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Deming's 14 Points

In his book, Out of the Crisis, W. Edwards Deming lists his 14 points for management. The overall aim of the book is to transform the style of American leadership.

At the time the book was first published in 1982, American industry, especially the automotive companies, had started to lag behind Japanese companies in terms of quality. Deming spent many years working with Japanese companies, and came up with his 14 points as a way that American companies could transform to be more competitive in the changing global marketplace.

Deming’s 14 Points (Paraphrased and Interpreted)

  1. “Create constancy of purpose toward improvement of product and service.” Two points to note. One is that Deming specifically mentions both short term (problems of today) and long term (problems of tomorrow) improvement. Secondly, he discusses both products and services. The focus on services is even more relevant today with global communication becoming increasingly easier and cheaper. More options for customers means more competition.
  2. “Adopt the new philosophy.” The second of Deming’s 14 points is simply a wake-up call. He is advocating the need to not only change, but create the leadership structure to continue to change.
  3. “Cease dependence on inspection to achieve quality.” Inspections, contrary to popular opinion, are the sign of poor quality. Inspections exist because they are needed. We don’t inspect things that never have problems.
  4. “End the practice of awarding business on the basis of price tag.” Deming goes on to advocate for single-suppliers and long-term relationships. The point is that initial cost is only part of the equation. Low initial prices often mean high back-end costs.
  5. “Improve constantly and forever the system of production and service, to improve quality and productivity…” The point Deming was making here is that continuous improvement is critical to long term competition. Sitting still is the same as moving backward. He goes on to say that one of the keys to this step is knowledge.
  6. “Institute training on the job.” Training on the job in and of itself is not unique to Deming. What he does add, though, are some thoughts about what prevents good training. He specifically mentions lack of clear work standards, misuse of people’s abilities, and barriers to good work processes that make training ineffective.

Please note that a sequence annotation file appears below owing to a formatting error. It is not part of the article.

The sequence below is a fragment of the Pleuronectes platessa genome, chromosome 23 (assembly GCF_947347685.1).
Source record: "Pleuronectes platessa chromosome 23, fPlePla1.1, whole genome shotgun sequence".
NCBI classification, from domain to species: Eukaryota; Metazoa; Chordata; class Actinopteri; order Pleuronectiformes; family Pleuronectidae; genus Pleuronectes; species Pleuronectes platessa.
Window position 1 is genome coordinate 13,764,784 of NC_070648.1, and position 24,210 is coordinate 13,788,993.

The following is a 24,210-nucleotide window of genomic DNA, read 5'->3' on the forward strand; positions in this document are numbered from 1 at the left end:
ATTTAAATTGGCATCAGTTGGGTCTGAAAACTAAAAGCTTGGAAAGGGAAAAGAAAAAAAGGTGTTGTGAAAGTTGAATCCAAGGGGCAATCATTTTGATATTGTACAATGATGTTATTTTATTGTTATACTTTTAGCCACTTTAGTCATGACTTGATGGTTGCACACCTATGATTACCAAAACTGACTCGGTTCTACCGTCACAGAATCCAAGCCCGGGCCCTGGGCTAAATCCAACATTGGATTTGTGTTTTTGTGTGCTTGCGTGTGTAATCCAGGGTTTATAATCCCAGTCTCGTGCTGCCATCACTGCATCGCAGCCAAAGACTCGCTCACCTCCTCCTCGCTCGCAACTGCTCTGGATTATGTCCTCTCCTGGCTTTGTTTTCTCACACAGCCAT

7. “Adopt and institute leadership.” Deming distinguishes between supervision and leadership. He pushes for removing barriers to effective work, which requires knowledge of the work in question.
  8. “Drive out fear.” Deming mentions that people are afraid of knowledge because of what it might uncover. He also notes that losses that are caused by fear hold a company back.
  9. “Break down barriers between staff areas.” In Lean, these barriers are commonly called silos, and handing work between these areas without communication is ‘over the wall’ processing, meaning that the work is simply tossed ‘over the wall’ without any knowledge of what is happening on the other side.
  10. “Eliminate slogans, exhortations, and targets for the work force.” This point is often summarized, incorrectly, as “Eliminate slogans.” That misses the key message. The point of this point is that words and targets without substance do more harm than good. Telling people ‘Zero defect’ or setting improvement targets actually creates fear and resistance, because people don’t know how to achieve those things.
  11. Deming’s 11th point has two parts.
    1. “Eliminate numerical quotas for the work force.” Deming refers to these numerical quotas as ‘work standards’, which can be confusing to some. What he is advocating is to remove piece-work targets from the mix, and focus on using leadership to improve performance of both people and processes.
    2. “Eliminate numerical goals for people in management.” Another commonly misunderstood of the 14 points. While Deming focuses his discussion on eliminating arbitrary targets, he says to get rid of all numerical goals for managers. He says that randomly selected targets may be too high, or too low. He explains that managing to numbers is an attempt to manage without knowledge of what to do.
  12. “Remove barriers that rob people of pride of workmanship.” Deming calls pride in workmanship a birthright. He says that anything the lowers that pride is detrimental to an organization. He specifically mentions things like giving employees poor tools or materials as a barrier. Of note, one of his more controversial messages is that annual merit ratings are a barrier to salaried workers. In truth, what Deming describes as the problem is less about the concept of a merit rating than it is about the lack of leadership throughout the year and poorly established goals that drive improper behavior.
  13. “Establish education and self-improvement for everyone.” Companies will not improve without a constantly improving workforce and management team that can make those improvements. Deming says that advances are rooted in knowledge.
  14. “Take action to accomplish the transformation.” Deming makes the point that everyone in an organization has some responsibility to build improvement momentum. Of note, Deming introduces the Shewhart cycle with this point. It is now commonly known as the Deming Cycle, or PDCA (Plan-Do-Check-Act).


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